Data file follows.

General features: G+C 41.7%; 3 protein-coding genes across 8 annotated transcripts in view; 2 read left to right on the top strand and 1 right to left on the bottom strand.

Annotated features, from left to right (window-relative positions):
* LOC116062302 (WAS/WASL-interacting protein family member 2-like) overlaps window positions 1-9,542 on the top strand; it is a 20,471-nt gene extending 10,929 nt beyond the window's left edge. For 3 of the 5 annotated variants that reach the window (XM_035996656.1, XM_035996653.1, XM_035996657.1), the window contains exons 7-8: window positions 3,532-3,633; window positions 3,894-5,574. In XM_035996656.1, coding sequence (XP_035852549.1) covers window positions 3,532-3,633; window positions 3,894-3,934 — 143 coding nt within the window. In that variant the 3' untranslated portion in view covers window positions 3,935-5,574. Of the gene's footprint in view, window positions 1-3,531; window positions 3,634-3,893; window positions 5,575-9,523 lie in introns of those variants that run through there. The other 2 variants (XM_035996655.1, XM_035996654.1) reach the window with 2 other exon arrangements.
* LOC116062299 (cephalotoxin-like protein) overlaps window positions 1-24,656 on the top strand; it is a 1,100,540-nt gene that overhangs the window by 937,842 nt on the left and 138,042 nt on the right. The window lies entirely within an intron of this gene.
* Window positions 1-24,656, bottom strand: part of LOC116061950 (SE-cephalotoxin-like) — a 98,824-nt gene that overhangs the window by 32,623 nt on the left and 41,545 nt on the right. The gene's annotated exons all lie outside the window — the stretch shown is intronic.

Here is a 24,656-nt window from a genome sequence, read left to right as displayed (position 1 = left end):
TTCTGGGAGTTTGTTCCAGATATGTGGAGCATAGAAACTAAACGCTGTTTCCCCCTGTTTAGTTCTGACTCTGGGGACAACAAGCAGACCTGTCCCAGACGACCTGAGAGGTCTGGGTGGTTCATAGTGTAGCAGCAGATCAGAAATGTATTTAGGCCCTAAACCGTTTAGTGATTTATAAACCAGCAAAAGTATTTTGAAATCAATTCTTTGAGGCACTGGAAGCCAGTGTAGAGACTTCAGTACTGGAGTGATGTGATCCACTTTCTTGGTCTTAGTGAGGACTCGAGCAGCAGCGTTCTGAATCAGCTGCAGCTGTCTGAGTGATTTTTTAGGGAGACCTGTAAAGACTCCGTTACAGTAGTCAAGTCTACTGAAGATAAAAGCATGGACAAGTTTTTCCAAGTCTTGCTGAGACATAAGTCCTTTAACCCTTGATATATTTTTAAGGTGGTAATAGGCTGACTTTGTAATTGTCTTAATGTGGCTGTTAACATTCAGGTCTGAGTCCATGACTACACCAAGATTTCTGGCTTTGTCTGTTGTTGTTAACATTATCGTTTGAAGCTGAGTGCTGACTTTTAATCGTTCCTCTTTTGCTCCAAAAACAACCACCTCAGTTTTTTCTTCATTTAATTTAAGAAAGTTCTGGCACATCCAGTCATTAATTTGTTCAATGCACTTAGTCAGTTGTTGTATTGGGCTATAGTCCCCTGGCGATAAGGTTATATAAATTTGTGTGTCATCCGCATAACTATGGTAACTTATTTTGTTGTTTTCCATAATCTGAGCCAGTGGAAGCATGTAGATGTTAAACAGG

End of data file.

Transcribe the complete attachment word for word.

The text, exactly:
General features: G+C 41.7%; 3 protein-coding genes across 8 annotated transcripts in view; 2 read left to right on the top strand and 1 right to left on the bottom strand.

Annotated features, from left to right (window-relative positions):
* LOC116062302 (WAS/WASL-interacting protein family member 2-like) overlaps window positions 1-9,542 on the top strand; it is a 20,471-nt gene extending 10,929 nt beyond the window's left edge. For 3 of the 5 annotated variants that reach the window (XM_035996656.1, XM_035996653.1, XM_035996657.1), the window contains exons 7-8: window positions 3,532-3,633; window positions 3,894-5,574. In XM_035996656.1, coding sequence (XP_035852549.1) covers window positions 3,532-3,633; window positions 3,894-3,934 — 143 coding nt within the window. In that variant the 3' untranslated portion in view covers window positions 3,935-5,574. Of the gene's footprint in view, window positions 1-3,531; window positions 3,634-3,893; window positions 5,575-9,523 lie in introns of those variants that run through there. The other 2 variants (XM_035996655.1, XM_035996654.1) reach the window with 2 other exon arrangements.
* LOC116062299 (cephalotoxin-like protein) overlaps window positions 1-24,656 on the top strand; it is a 1,100,540-nt gene that overhangs the window by 937,842 nt on the left and 138,042 nt on the right. The window lies entirely within an intron of this gene.
* Window positions 1-24,656, bottom strand: part of LOC116061950 (SE-cephalotoxin-like) — a 98,824-nt gene that overhangs the window by 32,623 nt on the left and 41,545 nt on the right. The gene's annotated exons all lie outside the window — the stretch shown is intronic.

Here is a 24,656-nt window from a genome sequence, read left to right as displayed (position 1 = left end):
TTCTGGGAGTTTGTTCCAGATATGTGGAGCATAGAAACTAAACGCTGTTTCCCCCTGTTTAGTTCTGACTCTGGGGACAACAAGCAGACCTGTCCCAGACGACCTGAGAGGTCTGGGTGGTTCATAGTGTAGCAGCAGATCAGAAATGTATTTAGGCCCTAAACCGTTTAGTGATTTATAAACCAGCAAAAGTATTTTGAAATCAATTCTTTGAGGCACTGGAAGCCAGTGTAGAGACTTCAGTACTGGAGTGATGTGATCCACTTTCTTGGTCTTAGTGAGGACTCGAGCAGCAGCGTTCTGAATCAGCTGCAGCTGTCTGAGTGATTTTTTAGGGAGACCTGTAAAGACTCCGTTACAGTAGTCAAGTCTACTGAAGATAAAAGCATGGACAAGTTTTTCCAAGTCTTGCTGAGACATAAGTCCTTTAACCCTTGATATATTTTTAAGGTGGTAATAGGCTGACTTTGTAATTGTCTTAATGTGGCTGTTAACATTCAGGTCTGAGTCCATGACTACACCAAGATTTCTGGCTTTGTCTGTTGTTGTTAACATTATCGTTTGAAGCTGAGTGCTGACTTTTAATCGTTCCTCTTTTGCTCCAAAAACAACCACCTCAGTTTTTTCTTCATTTAATTTAAGAAAGTTCTGGCACATCCAGTCATTAATTTGTTCAATGCACTTAGTCAGTTGTTGTATTGGGCTATAGTCCCCTGGCGATAAGGTTATATAAATTTGTGTGTCATCCGCATAACTATGGTAACTTATTTTGTTGTTTTCCATAATCTGAGCCAGTGGAAGCATGTAGATGTTAAACAGG